... Date: Mon, 23 Feb 2004 05:50:25 -0500 From: Lloyd Wright Subject: Re: [Re: [RE: FW: feeder systems in other cities]] Bogotá is indeedMessage 1 of 1 , Feb 25, 2004View Source
Fwd: insights on Bogota's transmilenio busway
Date: Mon, 23 Feb 2004 05:50:25 -0500
From: Lloyd Wright <LFWright@...>
Subject: Re: [Re: [RE: FW: feeder systems in other cities]]
Bogotá is indeed currently hitting over 36,000 pphpd with BRT only; there is no urban rail system in the city. The system currently has 58 km of exclusive busways (with another 330 km in either planning or constructuion) and 309 km of feeder routes. It currently serves a little over 800,000 passengers per day. They are able to hit the unusually high pphpd for a couple of reasons:
1. All trunk corridors either have two lanes per direction or at least a passing lane at stations. 2. They average 3 minute headways during the day, but it may be as low as 60 seconds at peak times. 3. Dwell times are approximately 20 seconds 4. The stations have multiple bays, some can handle three buses per direction stopping simultaneously 5. All corridors have multiple permutations of local, limited stop, and express services (and thus, although the headway per route averages 3 minutes, there is some type of service going by every 15-30 seconds)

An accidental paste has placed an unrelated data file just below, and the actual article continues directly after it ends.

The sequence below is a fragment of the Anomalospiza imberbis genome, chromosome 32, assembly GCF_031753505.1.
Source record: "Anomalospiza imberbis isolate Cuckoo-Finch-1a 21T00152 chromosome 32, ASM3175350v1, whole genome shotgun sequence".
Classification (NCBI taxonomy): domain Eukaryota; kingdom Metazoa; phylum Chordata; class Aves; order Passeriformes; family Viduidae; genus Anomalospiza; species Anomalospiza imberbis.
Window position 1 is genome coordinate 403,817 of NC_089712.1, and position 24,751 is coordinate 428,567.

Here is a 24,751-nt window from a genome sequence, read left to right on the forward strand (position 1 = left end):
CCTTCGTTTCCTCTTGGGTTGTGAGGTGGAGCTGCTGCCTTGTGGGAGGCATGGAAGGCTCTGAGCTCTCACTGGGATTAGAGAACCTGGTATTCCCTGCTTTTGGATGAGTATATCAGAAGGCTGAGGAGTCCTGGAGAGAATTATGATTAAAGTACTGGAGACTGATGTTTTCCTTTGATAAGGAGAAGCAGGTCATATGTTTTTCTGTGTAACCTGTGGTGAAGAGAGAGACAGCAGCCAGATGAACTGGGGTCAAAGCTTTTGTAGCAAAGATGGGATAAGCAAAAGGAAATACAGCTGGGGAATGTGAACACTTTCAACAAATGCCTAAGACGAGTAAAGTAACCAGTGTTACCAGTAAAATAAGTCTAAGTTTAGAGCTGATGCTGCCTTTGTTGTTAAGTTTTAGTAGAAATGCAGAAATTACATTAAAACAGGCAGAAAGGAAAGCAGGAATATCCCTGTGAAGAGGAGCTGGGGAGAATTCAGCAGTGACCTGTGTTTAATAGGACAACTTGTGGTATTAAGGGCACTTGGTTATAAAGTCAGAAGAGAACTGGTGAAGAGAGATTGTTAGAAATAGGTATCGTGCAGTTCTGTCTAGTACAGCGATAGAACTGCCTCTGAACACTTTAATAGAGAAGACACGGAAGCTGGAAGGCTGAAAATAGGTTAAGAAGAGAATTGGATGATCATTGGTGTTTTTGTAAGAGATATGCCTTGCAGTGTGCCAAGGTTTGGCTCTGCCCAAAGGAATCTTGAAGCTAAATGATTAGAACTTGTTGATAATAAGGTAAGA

Bogota has a population of 7 million and a population density of 250 persons per hectare.
In Latin America, a standard single lane per direction busway seems to have a peak capacity of about 13,000 pphpd (Quito and Curitiba). A single lane per direction busway using a convoy set-up (i.e. platooning) seems to be able to reach 20,000 pphpd (Porto Alegre). A system with multiple lanes and/or passing lanes at stations seems to be able reach 30,000+ (Bogota and Sao Paulo).
There are currently five cities in Latin America with at-level entry systems in conjunction with high-floor articulated buses: Bogota, Curitiba (Brazil), Goiania (Brazil), Porto Alegre (Brazil), and Quito (Ecuador). None of these use any special alignment technologies (e.g., optical, magnetic, or mechanical guidance). Curitiba and Quito use a flip-down ramp (as known as a bridge
plate) to allow direct and easy boarding. Bogota and the other cities simply leave a 5-7 cm gap that the passengers cross. I prefer the bridge plate since it is easier on wheelchairs, and I believe it actually speeds up loading. The philosophy in Bogota was that they did not want to lose the 1.5 seconds it takes for the ramp to deploy when the bus stops.
For more information on Bogota and these other systems, there are a couple of documents on the ITDP web site that can be useful ("BRT Planning Guide" and the "MRT Choices" documents. There is also a very good and detailed study on the Jakarta system on the site:
Also, if you read Spanish, the Bogota TransMilenio system has its own web site with some useful information:
Hope this is helpful.